Use this URL to cite or link to this record in EThOS: http://ethos.bl.uk/OrderDetails.do?uin=uk.bl.ethos.541148
Title: Trust-based social mechanism to counter deceptive behaviour
Author: Lim Choi Keung, Sarah Niukyun
Awarding Body: University of Warwick
Current Institution: University of Warwick
Date of Award: 2011
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Abstract:
The actions of an autonomous agent are driven by its individual goals and its knowledge and beliefs about its environment. As agents can be assumed to be selfinterested, they strive to achieve their own interests and therefore their behaviour can sometimes be difficult to predict. However, some behaviour trends can be observed and used to predict the future behaviour of agents, based on their past behaviour. This is useful for agents to minimise the uncertainty of interactions and ensure more successful transactions. Furthermore, uncertainty can originate from malicious behaviour, in the form of collusion, for example. Agents need to be able to cope with this to maximise their benefits and reduce poor interactions with collusive agents. This thesis provides a mechanism to support countering deceptive behaviour by enabling agents to model their agent environment, as well as their trust in the agents they interact with, while using the data they already gather during routine agent interactions. As agents interact with one another to achieve the goals they cannot achieve alone, they gather information for modelling the trust and reputation of interaction partners. The main aim of our trust and reputation model is to enable agents to select the most trustworthy partners to ensure successful transactions, while gathering a rich set of interaction and recommendation information. This rich set of information can be used for modelling the agents' social networks. Decentralised systems allow agents to control and manage their own actions, but this suffers from limiting the agents' view to only local interactions. However, the representation of the social networks helps extend an agent's view and thus extract valuable information from its environment. This thesis presents how agents can build such a model of their agent networks and use it to extract information for analysis on the issue of collusion detection.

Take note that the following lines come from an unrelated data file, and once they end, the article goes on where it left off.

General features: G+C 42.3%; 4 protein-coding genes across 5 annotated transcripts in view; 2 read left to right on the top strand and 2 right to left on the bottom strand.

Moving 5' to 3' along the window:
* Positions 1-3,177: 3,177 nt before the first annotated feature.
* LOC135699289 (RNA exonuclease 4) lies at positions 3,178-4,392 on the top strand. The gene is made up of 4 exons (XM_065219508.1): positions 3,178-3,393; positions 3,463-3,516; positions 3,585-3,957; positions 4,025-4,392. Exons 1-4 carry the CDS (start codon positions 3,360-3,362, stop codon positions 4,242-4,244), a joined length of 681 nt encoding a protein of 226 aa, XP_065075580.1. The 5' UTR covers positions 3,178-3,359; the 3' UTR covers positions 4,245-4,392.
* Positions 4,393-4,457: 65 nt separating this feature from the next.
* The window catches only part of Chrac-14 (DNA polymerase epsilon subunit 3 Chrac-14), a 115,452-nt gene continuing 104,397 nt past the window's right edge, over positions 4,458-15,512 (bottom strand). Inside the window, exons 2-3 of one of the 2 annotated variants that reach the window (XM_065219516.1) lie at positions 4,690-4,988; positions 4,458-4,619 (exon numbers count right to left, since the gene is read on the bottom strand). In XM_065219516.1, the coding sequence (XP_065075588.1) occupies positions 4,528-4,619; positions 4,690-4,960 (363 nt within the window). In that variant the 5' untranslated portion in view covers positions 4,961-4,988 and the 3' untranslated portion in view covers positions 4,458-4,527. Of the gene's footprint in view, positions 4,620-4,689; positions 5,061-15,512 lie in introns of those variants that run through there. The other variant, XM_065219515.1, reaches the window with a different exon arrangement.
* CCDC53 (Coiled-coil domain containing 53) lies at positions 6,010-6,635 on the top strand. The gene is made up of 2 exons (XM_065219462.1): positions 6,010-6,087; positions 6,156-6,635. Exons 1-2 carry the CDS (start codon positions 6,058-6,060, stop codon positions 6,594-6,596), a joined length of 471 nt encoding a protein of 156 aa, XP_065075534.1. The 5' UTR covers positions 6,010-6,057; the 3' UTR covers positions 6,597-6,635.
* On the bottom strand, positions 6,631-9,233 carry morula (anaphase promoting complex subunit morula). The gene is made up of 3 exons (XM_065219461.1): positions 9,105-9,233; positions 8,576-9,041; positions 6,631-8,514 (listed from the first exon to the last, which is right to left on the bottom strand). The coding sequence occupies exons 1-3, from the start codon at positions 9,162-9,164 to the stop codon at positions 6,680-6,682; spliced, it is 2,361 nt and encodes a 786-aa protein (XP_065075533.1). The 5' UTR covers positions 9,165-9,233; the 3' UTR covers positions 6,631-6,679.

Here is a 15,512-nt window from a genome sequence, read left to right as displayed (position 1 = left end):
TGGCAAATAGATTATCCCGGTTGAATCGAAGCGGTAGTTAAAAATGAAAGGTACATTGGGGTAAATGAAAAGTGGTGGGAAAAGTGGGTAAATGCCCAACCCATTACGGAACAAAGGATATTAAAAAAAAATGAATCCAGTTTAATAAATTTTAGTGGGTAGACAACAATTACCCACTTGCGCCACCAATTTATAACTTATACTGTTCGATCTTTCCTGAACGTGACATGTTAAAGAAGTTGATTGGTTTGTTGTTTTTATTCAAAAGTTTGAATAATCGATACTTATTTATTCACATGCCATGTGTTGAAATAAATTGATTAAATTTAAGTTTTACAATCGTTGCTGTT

Supervisor: Not available Sponsor: University of Warwick. Dept. of Computer Science
Qualification Name: Thesis (Ph.D.) Qualification Level: Doctoral
EThOS ID: uk.bl.ethos.541148  DOI: Not available
Keywords: QA76 Electronic computers. Computer science. Computer software
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